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Re: Faster CUDA performance ??

 
 
poky patrol
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      05-31-2010, 09:56 PM
On Mon, 31 May 2010 19:27:27 +0000 (UTC), "Smarty" <(E-Mail Removed)>
wrote:

>I am using an nVidia GeForce 8800 GT video card purchased about 2 years
>ago and have several programs which speed up rendering and filtering by
>using the CUDA GPU.
>
>I am wondering if a new video card would significantly improve my CUDA
>performance? Since many of the rendering and filtering jobs I do take a
>long time (several hours per job) on this Intel Extreme QX9650 quadcore
>machine, I am trying to find a way to significantly shorten the renders
>and filtering.
>
>I have 1 PCIe X16 slot on this Dell XPS420 mainboard, so this may limit
>my choices as to which, if any, nVidia card could be used as an update.
>
>I very much appreciate any suggestions / comments.
>


Yes, a new top of the line card will give you better performance for
sure but you are looking at spending over $500.00 to get it. If your
mb has SLI I would just put in a second 8800GT instead and that will
give you better performance for less cost. But that depends on if you
have a motherboard with dual PCI-E slots or not and if it supports
Nvidia SLI and not ATI Crossfire.
 
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Paul
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      06-01-2010, 06:55 AM
Smarty wrote:
> poky patrol wrote:
>
>> On Mon, 31 May 2010 19:27:27 +0000 (UTC), "Smarty" <(E-Mail Removed)>
>> wrote:
>>
>>> I am using an nVidia GeForce 8800 GT video card purchased about 2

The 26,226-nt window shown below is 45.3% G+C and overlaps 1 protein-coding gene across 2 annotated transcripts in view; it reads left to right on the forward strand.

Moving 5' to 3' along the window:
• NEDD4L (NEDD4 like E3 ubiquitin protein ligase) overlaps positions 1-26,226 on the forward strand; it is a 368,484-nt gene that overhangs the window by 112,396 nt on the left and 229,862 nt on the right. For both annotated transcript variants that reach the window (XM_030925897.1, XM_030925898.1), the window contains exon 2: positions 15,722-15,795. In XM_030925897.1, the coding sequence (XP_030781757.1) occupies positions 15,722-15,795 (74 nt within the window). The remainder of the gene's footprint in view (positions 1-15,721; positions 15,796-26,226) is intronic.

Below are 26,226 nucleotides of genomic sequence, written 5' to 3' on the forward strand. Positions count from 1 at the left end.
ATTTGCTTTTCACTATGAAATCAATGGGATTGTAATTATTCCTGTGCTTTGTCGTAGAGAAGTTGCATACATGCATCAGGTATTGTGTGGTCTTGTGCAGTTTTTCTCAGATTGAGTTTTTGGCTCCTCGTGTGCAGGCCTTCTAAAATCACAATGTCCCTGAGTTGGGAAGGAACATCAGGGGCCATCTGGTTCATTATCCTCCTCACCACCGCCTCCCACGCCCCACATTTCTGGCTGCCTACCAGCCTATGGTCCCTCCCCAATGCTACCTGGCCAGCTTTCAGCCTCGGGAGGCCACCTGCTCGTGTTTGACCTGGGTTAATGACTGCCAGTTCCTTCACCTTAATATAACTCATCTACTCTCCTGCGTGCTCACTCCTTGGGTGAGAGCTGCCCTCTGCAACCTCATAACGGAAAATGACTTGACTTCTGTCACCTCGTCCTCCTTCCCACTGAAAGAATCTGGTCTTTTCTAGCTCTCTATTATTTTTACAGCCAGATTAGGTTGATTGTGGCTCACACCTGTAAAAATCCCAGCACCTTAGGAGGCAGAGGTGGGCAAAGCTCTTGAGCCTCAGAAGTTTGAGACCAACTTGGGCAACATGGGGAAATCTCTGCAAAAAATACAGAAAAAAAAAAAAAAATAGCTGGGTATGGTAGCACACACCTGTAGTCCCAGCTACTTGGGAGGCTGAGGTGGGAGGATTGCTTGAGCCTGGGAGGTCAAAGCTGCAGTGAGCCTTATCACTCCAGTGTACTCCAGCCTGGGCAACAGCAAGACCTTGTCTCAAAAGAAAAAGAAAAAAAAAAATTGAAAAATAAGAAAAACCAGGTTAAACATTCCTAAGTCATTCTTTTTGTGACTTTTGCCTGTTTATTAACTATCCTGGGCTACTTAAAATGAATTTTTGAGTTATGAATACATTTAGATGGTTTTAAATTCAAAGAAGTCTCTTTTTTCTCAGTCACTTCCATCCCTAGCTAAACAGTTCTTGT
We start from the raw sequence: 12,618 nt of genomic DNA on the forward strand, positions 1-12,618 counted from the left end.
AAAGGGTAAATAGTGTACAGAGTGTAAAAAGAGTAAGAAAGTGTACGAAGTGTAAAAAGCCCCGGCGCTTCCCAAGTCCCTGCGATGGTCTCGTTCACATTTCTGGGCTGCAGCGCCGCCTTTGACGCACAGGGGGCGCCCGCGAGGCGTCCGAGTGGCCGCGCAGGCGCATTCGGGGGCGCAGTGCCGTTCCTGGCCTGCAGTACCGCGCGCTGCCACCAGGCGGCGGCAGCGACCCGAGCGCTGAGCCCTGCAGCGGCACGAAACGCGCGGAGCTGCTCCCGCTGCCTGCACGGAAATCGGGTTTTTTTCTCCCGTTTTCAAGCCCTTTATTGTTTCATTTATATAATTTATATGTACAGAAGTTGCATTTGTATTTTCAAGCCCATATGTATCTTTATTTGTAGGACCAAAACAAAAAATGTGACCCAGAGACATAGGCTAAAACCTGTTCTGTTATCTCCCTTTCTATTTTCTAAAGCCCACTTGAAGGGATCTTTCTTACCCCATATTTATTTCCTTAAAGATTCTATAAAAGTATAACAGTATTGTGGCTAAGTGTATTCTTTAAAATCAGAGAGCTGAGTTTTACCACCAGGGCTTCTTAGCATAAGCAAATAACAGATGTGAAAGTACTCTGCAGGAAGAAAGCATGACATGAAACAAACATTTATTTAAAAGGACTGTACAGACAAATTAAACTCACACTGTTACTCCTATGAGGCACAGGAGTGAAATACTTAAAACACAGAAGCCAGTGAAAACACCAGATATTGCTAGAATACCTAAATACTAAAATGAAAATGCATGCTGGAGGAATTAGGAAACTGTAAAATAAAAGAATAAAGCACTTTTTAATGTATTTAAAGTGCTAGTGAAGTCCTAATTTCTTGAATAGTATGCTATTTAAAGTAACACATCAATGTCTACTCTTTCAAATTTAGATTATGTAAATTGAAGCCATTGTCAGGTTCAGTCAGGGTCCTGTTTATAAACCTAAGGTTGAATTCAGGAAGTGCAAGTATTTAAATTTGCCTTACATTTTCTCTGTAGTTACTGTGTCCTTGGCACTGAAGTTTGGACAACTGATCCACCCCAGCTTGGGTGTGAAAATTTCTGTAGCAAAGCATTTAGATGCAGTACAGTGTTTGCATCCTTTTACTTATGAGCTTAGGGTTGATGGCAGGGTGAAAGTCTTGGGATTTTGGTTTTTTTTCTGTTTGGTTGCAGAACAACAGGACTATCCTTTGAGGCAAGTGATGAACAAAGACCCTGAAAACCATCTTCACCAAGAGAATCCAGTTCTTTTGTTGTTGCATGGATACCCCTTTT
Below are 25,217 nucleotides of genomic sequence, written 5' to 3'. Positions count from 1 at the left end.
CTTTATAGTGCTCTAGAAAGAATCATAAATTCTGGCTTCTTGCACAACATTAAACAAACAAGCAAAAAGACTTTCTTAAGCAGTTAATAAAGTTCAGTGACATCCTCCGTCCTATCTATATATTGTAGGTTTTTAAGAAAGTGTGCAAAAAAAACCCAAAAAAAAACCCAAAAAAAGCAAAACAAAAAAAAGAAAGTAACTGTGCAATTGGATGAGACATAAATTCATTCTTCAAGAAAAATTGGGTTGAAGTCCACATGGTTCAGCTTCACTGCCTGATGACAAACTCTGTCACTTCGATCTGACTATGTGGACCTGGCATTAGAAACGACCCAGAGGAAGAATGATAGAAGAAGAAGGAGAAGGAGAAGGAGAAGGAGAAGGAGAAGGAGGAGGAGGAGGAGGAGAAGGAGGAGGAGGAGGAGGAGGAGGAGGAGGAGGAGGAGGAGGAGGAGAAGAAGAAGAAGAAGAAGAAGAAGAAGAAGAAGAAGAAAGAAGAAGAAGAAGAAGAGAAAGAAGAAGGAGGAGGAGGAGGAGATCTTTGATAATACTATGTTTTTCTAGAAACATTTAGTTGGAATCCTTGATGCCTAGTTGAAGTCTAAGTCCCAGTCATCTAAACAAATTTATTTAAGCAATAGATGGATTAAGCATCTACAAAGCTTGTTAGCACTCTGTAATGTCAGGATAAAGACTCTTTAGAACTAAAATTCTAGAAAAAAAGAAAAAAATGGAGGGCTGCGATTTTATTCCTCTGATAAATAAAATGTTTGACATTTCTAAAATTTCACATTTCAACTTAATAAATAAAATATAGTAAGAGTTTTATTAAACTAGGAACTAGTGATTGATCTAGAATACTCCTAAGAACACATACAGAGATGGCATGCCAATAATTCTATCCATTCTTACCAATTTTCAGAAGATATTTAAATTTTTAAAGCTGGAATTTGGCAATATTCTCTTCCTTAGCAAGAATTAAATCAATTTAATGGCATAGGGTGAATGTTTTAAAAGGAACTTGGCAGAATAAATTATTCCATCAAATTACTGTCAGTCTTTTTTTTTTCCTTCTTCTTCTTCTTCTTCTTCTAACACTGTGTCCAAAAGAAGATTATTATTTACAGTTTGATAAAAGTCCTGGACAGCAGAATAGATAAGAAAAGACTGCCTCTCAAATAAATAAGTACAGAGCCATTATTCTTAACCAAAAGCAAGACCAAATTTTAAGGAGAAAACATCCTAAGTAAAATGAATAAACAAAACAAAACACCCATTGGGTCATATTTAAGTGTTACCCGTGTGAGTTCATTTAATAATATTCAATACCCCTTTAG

>>> years ago and have several programs which speed up rendering and
>>> filtering by using the CUDA GPU.
>>>
>>> I am wondering if a new video card would significantly improve my
>>> CUDA performance? Since many of the rendering and filtering jobs I
>>> do take a long time (several hours per job) on this Intel Extreme
>>> QX9650 quadcore machine, I am trying to find a way to significantly
>>> shorten the renders and filtering.
>>>
>>> I have 1 PCIe X16 slot on this Dell XPS420 mainboard, so this may
>>> limit my choices as to which, if any, nVidia card could be used as
>>> an update.
>>>
>>> I very much appreciate any suggestions / comments.
>>>

>> Yes, a new top of the line card will give you better performance for
>> sure but you are looking at spending over $500.00 to get it. If your
>> mb has SLI I would just put in a second 8800GT instead and that will
>> give you better performance for less cost. But that depends on if you
>> have a motherboard with dual PCI-E slots or not and if it supports
>> Nvidia SLI and not ATI Crossfire.

>
> Thanks for your reply!
>
> My Dell motherboard does not support SLI, and only has a single 16X